New research suggests cattle vets are “risk-averse” when it comes to giving dairy farmers vaccination advice, but farmers really want, and would be willing to pay for, the considered opinion of a trusted vet.
In the face of limited research into the motivating factors and barriers to vaccinating dairy cattle, researchers at The University of Nottingham conducted separate interviews with both vets and farmers to analyse opinions. Farmers and vets then met to discuss the results.
Researchers concluded a trusting relationship and effective communication between vet and farmer is crucial to optimise vaccination strategies and there was a pressing need to build on the vet-farmer relationship.
The findings were presented at BCVA Congress and have been published in Veterinary Record.
One of the principal investigators of the study, Wendela Wapenaar, who presented at BCVA Congress with Marnie Brennan, said the research had thrown up some “absolutely fascinating” results.
Dr Wapenaar, clinical associate professor in cattle health and epidemiology at Nottingham, said: “As part of the research, lead author Imogen Richens interviewed farmers and vets, and what became really apparent is vets are quite risk-averse. They would rather say ‘oh yes, vaccinate’, not because they necessarily believe vaccination is the best thing, but because they don’t want to take the risk of not vaccinating.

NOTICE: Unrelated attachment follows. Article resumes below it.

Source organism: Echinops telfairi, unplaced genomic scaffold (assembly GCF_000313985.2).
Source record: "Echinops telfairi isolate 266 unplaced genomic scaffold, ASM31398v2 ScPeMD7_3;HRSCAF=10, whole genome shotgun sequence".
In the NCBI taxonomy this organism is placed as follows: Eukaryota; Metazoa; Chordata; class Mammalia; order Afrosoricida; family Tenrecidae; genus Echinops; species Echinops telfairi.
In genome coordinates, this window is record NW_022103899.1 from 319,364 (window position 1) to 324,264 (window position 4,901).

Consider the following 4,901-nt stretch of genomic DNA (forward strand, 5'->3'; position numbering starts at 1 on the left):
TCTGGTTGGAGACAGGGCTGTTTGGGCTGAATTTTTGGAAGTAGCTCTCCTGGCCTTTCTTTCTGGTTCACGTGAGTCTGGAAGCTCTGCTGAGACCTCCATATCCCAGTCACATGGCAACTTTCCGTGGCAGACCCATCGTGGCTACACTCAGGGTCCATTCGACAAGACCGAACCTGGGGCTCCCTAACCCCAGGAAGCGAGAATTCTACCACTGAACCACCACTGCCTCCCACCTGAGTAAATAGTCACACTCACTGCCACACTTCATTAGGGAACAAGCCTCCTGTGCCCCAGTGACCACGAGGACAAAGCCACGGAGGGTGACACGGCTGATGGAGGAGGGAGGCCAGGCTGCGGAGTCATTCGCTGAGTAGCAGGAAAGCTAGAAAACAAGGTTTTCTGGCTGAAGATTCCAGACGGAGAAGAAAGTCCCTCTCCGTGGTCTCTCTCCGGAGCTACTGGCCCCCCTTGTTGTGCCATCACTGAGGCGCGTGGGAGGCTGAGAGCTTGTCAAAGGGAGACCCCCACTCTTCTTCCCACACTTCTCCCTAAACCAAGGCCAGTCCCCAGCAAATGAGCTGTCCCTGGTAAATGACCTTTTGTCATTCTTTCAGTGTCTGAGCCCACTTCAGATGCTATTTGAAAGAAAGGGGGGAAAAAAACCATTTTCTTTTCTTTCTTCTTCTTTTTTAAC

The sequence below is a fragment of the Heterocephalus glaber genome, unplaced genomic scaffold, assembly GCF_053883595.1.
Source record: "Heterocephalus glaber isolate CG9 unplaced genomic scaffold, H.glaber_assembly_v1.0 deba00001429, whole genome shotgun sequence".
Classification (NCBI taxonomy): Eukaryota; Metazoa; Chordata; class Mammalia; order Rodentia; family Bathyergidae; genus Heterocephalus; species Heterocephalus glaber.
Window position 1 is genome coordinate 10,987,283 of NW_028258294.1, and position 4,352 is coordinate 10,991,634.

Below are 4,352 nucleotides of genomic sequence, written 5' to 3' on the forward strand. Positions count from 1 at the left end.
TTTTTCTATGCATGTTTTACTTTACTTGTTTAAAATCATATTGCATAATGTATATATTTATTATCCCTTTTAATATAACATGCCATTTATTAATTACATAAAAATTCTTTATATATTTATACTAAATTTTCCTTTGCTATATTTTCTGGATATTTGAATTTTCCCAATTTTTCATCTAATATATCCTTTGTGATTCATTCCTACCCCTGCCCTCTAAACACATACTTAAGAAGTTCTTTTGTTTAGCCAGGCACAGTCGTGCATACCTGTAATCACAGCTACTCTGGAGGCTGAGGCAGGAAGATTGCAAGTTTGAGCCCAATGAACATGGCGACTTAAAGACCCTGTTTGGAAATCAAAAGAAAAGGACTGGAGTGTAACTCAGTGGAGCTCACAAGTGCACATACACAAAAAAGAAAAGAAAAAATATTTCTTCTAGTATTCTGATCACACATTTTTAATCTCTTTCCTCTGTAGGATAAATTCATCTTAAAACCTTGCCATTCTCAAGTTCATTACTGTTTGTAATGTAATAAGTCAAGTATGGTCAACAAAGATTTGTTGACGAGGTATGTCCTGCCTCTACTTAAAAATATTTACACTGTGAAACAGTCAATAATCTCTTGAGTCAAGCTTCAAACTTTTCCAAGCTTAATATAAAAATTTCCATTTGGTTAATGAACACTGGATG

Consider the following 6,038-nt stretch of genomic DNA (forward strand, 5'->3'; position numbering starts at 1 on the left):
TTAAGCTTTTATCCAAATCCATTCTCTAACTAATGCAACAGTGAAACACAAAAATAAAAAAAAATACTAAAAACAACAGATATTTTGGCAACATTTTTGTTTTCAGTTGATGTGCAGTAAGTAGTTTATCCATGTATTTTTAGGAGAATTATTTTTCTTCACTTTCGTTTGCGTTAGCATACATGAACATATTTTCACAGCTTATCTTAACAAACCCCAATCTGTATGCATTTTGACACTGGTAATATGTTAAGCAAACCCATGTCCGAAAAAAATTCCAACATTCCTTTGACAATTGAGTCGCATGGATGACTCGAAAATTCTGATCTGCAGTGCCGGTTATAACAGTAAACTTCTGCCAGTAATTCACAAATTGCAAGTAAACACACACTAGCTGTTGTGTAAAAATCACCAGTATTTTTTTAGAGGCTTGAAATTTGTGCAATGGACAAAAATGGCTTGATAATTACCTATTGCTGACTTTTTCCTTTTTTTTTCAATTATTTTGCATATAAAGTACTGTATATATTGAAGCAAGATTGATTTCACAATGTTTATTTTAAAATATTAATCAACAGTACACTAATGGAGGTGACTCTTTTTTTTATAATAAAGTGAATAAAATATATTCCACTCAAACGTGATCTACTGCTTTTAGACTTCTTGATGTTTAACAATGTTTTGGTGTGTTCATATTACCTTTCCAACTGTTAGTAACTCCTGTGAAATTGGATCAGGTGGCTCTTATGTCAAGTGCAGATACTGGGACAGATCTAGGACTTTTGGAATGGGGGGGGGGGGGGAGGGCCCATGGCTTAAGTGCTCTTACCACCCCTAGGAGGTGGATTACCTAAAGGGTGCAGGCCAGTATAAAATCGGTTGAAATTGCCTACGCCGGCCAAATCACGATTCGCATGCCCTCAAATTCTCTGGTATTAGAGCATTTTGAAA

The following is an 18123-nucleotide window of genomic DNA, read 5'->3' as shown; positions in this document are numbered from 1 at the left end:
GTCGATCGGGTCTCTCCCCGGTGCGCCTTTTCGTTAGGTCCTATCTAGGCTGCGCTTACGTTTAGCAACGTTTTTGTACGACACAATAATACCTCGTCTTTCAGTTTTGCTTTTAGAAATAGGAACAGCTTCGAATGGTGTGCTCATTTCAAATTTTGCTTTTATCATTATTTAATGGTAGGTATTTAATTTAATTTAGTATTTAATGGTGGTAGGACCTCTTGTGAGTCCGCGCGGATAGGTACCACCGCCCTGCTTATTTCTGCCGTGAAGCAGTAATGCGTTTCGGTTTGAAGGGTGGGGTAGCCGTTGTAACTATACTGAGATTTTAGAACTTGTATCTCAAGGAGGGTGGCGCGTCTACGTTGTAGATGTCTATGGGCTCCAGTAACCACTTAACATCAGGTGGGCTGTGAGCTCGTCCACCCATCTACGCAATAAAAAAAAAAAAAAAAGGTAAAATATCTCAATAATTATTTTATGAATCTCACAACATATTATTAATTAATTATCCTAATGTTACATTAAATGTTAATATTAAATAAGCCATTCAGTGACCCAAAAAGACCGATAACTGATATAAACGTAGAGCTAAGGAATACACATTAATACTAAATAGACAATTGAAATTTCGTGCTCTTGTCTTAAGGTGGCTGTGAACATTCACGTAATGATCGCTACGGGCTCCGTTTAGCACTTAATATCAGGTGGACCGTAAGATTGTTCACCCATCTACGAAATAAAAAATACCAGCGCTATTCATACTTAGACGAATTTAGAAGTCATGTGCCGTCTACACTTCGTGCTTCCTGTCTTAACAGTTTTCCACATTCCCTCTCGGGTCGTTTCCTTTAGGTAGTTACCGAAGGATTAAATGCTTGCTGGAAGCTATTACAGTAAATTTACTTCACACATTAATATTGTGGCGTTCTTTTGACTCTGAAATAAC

“At the end of the project we had a consensus panel, where we had farmers and vets sitting together and then, knowing all the various motivators from the two different parties, we tried to establish how we could move forward.”
She continued: “It was absolutely fascinating because discussion bore out [the fact] farmers thought it was lovely vets gave them all the options about different vaccination protocols, but what they really wanted, and what they really valued, was for the vet to say ‘well, in my considered opinion, this is the best way forward’.
“Farmers told us, the vet – with all their training and local knowledge – was the best person to advise them on the best animal health strategy with regards to vaccination, so they didn’t want them to just give them all the options for them to choose from. They wanted vets to say… ‘I think this [vaccination] protocol is the best option’.”
- Read the full story in the 14 November issue of Veterinary Times.